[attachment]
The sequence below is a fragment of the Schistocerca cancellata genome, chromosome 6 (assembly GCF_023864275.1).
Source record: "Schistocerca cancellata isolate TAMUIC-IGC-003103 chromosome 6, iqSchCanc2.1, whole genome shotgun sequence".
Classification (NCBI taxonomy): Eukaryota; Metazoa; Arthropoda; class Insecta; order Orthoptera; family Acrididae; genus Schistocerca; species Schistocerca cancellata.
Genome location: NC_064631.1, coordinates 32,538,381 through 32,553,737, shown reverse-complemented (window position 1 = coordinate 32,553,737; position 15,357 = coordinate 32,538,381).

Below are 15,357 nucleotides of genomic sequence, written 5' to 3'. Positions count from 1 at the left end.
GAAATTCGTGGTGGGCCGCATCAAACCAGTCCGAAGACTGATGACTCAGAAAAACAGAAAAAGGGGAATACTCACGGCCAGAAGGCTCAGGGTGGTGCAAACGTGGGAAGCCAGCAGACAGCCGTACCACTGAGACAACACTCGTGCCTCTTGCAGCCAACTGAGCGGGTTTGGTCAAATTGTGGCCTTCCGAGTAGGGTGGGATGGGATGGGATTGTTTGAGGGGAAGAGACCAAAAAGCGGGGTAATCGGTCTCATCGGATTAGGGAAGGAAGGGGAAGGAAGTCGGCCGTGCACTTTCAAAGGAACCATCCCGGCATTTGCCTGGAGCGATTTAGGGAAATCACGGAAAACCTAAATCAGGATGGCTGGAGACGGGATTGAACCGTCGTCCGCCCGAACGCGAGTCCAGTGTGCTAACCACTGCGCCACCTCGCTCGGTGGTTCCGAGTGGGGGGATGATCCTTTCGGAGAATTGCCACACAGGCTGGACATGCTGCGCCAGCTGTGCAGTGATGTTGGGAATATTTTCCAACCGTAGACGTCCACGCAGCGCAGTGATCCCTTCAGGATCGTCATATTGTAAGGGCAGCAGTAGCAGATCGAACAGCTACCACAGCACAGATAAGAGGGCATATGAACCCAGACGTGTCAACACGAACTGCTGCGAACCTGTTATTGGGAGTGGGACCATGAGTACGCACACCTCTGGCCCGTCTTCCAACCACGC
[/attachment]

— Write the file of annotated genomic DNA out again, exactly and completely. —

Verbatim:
The sequence below is a fragment of the Schistocerca cancellata genome, chromosome 6 (assembly GCF_023864275.1).
Source record: "Schistocerca cancellata isolate TAMUIC-IGC-003103 chromosome 6, iqSchCanc2.1, whole genome shotgun sequence".
Classification (NCBI taxonomy): Eukaryota; Metazoa; Arthropoda; class Insecta; order Orthoptera; family Acrididae; genus Schistocerca; species Schistocerca cancellata.
Genome location: NC_064631.1, coordinates 32,538,381 through 32,553,737, shown reverse-complemented (window position 1 = coordinate 32,553,737; position 15,357 = coordinate 32,538,381).

Below are 15,357 nucleotides of genomic sequence, written 5' to 3'. Positions count from 1 at the left end.
GAAATTCGTGGTGGGCCGCATCAAACCAGTCCGAAGACTGATGACTCAGAAAAACAGAAAAAGGGGAATACTCACGGCCAGAAGGCTCAGGGTGGTGCAAACGTGGGAAGCCAGCAGACAGCCGTACCACTGAGACAACACTCGTGCCTCTTGCAGCCAACTGAGCGGGTTTGGTCAAATTGTGGCCTTCCGAGTAGGGTGGGATGGGATGGGATTGTTTGAGGGGAAGAGACCAAAAAGCGGGGTAATCGGTCTCATCGGATTAGGGAAGGAAGGGGAAGGAAGTCGGCCGTGCACTTTCAAAGGAACCATCCCGGCATTTGCCTGGAGCGATTTAGGGAAATCACGGAAAACCTAAATCAGGATGGCTGGAGACGGGATTGAACCGTCGTCCGCCCGAACGCGAGTCCAGTGTGCTAACCACTGCGCCACCTCGCTCGGTGGTTCCGAGTGGGGGGATGATCCTTTCGGAGAATTGCCACACAGGCTGGACATGCTGCGCCAGCTGTGCAGTGATGTTGGGAATATTTTCCAACCGTAGACGTCCACGCAGCGCAGTGATCCCTTCAGGATCGTCATATTGTAAGGGCAGCAGTAGCAGATCGAACAGCTACCACAGCACAGATAAGAGGGCATATGAACCCAGACGTGTCAACACGAACTGCTGCGAACCTGTTATTGGGAGTGGGACCATGAGTACGCACACCTCTGGCCCGTCTTCCAACCACGC